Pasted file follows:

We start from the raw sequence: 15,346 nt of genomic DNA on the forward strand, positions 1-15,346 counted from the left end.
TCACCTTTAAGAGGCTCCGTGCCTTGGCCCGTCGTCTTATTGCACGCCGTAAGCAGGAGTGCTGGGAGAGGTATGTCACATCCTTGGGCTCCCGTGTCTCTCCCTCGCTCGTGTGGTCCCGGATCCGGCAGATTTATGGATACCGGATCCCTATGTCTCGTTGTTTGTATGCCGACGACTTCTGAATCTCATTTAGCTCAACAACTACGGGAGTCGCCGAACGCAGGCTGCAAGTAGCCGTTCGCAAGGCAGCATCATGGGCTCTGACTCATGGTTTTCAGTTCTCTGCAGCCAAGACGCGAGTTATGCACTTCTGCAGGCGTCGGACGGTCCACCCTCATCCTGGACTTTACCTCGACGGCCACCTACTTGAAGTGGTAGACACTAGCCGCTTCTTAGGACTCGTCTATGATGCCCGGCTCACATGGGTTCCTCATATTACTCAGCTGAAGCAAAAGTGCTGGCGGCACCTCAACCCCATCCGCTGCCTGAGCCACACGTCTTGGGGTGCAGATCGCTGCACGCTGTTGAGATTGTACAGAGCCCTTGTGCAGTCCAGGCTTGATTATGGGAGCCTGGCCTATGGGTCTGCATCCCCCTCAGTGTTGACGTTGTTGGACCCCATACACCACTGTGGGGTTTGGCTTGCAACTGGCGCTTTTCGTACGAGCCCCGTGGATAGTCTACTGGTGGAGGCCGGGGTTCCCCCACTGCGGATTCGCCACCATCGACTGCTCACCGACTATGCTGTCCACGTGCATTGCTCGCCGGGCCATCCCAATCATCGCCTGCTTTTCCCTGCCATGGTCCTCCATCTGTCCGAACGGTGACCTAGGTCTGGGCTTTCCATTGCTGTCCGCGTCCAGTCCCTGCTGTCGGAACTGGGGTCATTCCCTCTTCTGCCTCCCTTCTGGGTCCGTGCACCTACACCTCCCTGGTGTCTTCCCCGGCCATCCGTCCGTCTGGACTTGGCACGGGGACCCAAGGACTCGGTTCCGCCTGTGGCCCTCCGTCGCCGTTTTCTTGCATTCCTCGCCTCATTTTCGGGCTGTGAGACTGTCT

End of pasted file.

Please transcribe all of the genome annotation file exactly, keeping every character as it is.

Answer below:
We start from the raw sequence: 15,346 nt of genomic DNA on the forward strand, positions 1-15,346 counted from the left end.
TCACCTTTAAGAGGCTCCGTGCCTTGGCCCGTCGTCTTATTGCACGCCGTAAGCAGGAGTGCTGGGAGAGGTATGTCACATCCTTGGGCTCCCGTGTCTCTCCCTCGCTCGTGTGGTCCCGGATCCGGCAGATTTATGGATACCGGATCCCTATGTCTCGTTGTTTGTATGCCGACGACTTCTGAATCTCATTTAGCTCAACAACTACGGGAGTCGCCGAACGCAGGCTGCAAGTAGCCGTTCGCAAGGCAGCATCATGGGCTCTGACTCATGGTTTTCAGTTCTCTGCAGCCAAGACGCGAGTTATGCACTTCTGCAGGCGTCGGACGGTCCACCCTCATCCTGGACTTTACCTCGACGGCCACCTACTTGAAGTGGTAGACACTAGCCGCTTCTTAGGACTCGTCTATGATGCCCGGCTCACATGGGTTCCTCATATTACTCAGCTGAAGCAAAAGTGCTGGCGGCACCTCAACCCCATCCGCTGCCTGAGCCACACGTCTTGGGGTGCAGATCGCTGCACGCTGTTGAGATTGTACAGAGCCCTTGTGCAGTCCAGGCTTGATTATGGGAGCCTGGCCTATGGGTCTGCATCCCCCTCAGTGTTGACGTTGTTGGACCCCATACACCACTGTGGGGTTTGGCTTGCAACTGGCGCTTTTCGTACGAGCCCCGTGGATAGTCTACTGGTGGAGGCCGGGGTTCCCCCACTGCGGATTCGCCACCATCGACTGCTCACCGACTATGCTGTCCACGTGCATTGCTCGCCGGGCCATCCCAATCATCGCCTGCTTTTCCCTGCCATGGTCCTCCATCTGTCCGAACGGTGACCTAGGTCTGGGCTTTCCATTGCTGTCCGCGTCCAGTCCCTGCTGTCGGAACTGGGGTCATTCCCTCTTCTGCCTCCCTTCTGGGTCCGTGCACCTACACCTCCCTGGTGTCTTCCCCGGCCATCCGTCCGTCTGGACTTGGCACGGGGACCCAAGGACTCGGTTCCGCCTGTGGCCCTCCGTCGCCGTTTTCTTGCATTCCTCGCCTCATTTTCGGGCTGTGAGACTGTCT